I have not had much luck with my spinning. My main problem seemed to be that the twisted wool (not sure if I'd call it yarn yet) wouldn't pull itself up onto the bobbin. It just kept twisting and twisting till it kinked up against the orifice. So I went to googling images of spinning wheels, flyers, etc and noticed something was missing. My spinning wheel, a traditional, should operate with a scotch tension braking system and mine had no such animal. This may sound complicated, but essentially it is a length of what looks like thick fishing line that attaches on one end to a spring and on the other end to a knob (I had the knob). The line passes thru two metal hooks (those were there too), and runs over a grove in the bobbin. Thus, you tighten the tension knob, which tightens the string, which stretches the spring. This is the part that makes the bobbin go slower than the flyer, allowing the yarn to twist onto the bobbin.
Feeling like a total wanker, I realized I needed a some line and a spring. I probably could have rigged something up myself, but I decided not to tempt fate any longer, so last week I went by the Walking Wheel Studio, a spinning studio in Adelaide with the most gracious of women running it, and explained my dilemma. She had the line right there, but she was out of springs. They would be in with her next order, arriving in a few days. She would give me a call. Meanwhile, she gave me a couple of little rubber bands that would substitute for the spring. I tried them out the next day, and at LAST I was spinning something that looked like real yarn, or at the very least, real string. I'm hoping after plying it looks like yarn.
She called me Tuesday, letting me know it had arrived. The studio is open Thursday thru Saturday, so I told her I would see her at her 10 o'clock opening time on Thursday. As she's over on that side of town, roughly, I decided I would hang out at Starbucks in Glenelg and then visit Barb's Sew and Knits (again), this time to see if I could find some yarn for a scarf for mom.
I left work yesterday morning at 7, drove out to Jetty Rd, parked and walked down to Starbucks at about 7:45, ordered a Blueberry Muffin and a Cappuccino, got a paper cup with coffee grounds in it to use for an ashtray, and settled in on the patio, which looks out over the jetty and the ocean. It had just stopped raining, and the ocean had that eerie dark look, but quite beautiful really. I spent the next hour sipping cappy and jotting some preliminary notes down on a sweater mom has requested for Christmas. I have a picture out of a magazine that she sent, but no pattern of course, so I'm trying to design a pattern that will look like the picture. I'm in the early stages yet, and hadn't bought the yarn. Not knowing gauge, there wasn't much I could do besides get the particulars jotted down: drop shoulder, boat neck, bell sleeves etc, and draw a few rough sketches.
At 8:45, I drove back up Jetty Rd and turned off onto Byron, where Barb has her shop. When she opened, we first looked at ideas for mom's jumper, both ready made patterns (of which she has, seemingly, millions, both old and new) and then we explored wool options. Then I looked around for yarn to do mom's scarf with, which was far more urgent than the jumper at any rate. What I wound up buying was 2 skeins of the most beautiful yarn I think I've ever seen, at least in the skein, Fiesta's La Boheme. It was very dear, but it came in 100 g skeins, which I used to justify the cost. Besides, I reasoned, it was for mom's birthday. So, I talked myself into it, and walked out with some beautiful yarn that, for the price, should have been solid gold.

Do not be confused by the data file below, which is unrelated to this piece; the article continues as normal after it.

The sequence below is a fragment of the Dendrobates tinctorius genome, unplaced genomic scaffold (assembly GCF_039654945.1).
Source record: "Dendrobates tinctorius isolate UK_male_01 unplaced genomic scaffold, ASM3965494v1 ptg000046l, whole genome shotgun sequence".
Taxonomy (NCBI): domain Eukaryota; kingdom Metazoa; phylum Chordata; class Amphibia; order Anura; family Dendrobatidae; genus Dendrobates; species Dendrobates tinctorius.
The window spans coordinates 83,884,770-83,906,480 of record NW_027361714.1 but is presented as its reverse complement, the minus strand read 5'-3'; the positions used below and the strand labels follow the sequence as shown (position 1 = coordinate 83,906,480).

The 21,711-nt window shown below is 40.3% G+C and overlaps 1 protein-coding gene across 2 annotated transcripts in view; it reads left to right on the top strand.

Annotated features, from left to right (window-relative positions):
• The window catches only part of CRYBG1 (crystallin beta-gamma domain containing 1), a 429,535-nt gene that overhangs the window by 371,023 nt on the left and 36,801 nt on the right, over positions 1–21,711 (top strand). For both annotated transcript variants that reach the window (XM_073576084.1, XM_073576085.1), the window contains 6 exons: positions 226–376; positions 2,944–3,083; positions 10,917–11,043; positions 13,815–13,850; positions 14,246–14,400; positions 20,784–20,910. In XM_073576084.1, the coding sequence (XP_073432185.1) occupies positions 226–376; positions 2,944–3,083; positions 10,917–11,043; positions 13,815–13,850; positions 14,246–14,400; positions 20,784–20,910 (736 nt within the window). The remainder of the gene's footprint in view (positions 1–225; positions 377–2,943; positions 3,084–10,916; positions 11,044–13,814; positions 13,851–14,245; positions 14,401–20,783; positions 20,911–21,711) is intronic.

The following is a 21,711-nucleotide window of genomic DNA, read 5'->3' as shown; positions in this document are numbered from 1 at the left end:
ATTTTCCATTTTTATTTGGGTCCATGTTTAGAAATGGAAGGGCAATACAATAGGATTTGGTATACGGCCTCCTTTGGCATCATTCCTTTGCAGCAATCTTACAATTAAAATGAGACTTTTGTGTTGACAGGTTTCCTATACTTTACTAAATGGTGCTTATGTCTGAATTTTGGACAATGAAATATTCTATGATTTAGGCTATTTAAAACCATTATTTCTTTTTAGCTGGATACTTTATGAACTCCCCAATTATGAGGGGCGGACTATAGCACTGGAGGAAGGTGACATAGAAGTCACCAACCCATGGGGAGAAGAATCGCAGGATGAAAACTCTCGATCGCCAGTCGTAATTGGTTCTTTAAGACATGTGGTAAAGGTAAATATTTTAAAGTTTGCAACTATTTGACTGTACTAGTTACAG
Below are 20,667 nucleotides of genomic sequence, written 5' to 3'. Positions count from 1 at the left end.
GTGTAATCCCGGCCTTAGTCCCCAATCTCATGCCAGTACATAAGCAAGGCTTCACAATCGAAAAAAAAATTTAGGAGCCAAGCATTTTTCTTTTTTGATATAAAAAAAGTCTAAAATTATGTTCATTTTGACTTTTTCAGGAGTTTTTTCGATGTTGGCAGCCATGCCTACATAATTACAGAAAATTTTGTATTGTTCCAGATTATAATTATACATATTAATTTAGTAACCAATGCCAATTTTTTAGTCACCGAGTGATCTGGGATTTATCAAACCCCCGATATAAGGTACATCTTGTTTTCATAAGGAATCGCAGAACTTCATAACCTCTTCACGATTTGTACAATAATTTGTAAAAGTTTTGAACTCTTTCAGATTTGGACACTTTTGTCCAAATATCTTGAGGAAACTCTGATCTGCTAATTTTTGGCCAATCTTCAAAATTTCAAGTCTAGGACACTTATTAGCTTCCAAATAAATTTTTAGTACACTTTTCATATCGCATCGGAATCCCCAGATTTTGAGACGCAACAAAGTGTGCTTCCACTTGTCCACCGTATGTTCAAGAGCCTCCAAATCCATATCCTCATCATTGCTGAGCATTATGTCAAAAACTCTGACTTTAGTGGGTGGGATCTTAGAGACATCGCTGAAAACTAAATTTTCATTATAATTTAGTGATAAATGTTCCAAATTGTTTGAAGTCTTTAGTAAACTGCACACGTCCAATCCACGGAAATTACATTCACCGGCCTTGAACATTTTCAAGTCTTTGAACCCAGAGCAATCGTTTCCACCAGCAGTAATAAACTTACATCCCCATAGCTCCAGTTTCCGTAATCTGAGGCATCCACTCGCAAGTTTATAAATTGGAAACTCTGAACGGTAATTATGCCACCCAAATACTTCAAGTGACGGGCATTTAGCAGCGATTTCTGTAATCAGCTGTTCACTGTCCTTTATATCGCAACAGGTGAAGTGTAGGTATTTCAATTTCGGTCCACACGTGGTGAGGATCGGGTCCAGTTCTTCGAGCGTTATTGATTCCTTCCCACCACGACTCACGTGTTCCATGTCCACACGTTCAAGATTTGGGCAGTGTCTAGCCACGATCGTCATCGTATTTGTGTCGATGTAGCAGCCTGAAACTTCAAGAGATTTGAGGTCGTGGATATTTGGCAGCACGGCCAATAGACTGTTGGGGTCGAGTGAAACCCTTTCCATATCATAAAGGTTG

Having already spent more than I had planned, I left Barbs and went over to the Walking Wheel to pick up my $1.50 spring. I wished I had left with only spending a $1.50, but that was not to be. I left with 8 skeins of beautiful hand spun, perfect for mom's future sweater, and my wallet, once again, much lighter.
The night before, hubby informed me that my yarn order at my LYS in MB had arrived. Thank goodness, it was already paid for with my Christmas pressie gift certificate and a few extra dollars. It was 30 skeins of Cleckheaton Country Naturals that I am planning to make a super difficult cardi out of. I got the pattern months ago, and have been looking at it periodically with longing ever since. Loving mindless knitting as much as I do, I love this cardi more. So before coming home, I swung by there and picked that up as well.
So this morning, I'm faced with a shopping hangover, and all sorts of ideas of "what to do with what" running thru my head. This is NOT in any way aided by Ravelry, which has so many ideas available on it it makes me dizzy. I thought I had pretty clear cut ideas when I bought it, but now I'm not so sure.
Last nigth, hubby helped me wind one of the La Boheme skeins into balls, and as it is made of two distinct threads, yet dyed together, it was really hard to wind and keep the color pattern even on both threads. Consequently, in actual use, it might be really hard to get the graduting look I was looking for in the scarf pattern I had in mind, which is this short row scarf from magknits found here:
So, I'm thinking of this one, which looks good on Ravelry knit in other yarns besides homespun: http://www.yarnharlot.ca/blog/archives/2006/10/12/one_row_handspun_scarf.html
But it also looks fantastic in homespun, and I do have alot of the homespun I bought at the walking wheel for mom's sweater lying around, and can always get (or, potentially spin myself), more for that and just make a shawl with the La Boheme.
Another horse coming from the outside is this one:
http://grumperina.com/knitblog/shiftingsands.htm which would look good with the La Boheme I think, or the Grignasco.
I'm so confused, and I wanted to get started TODAY!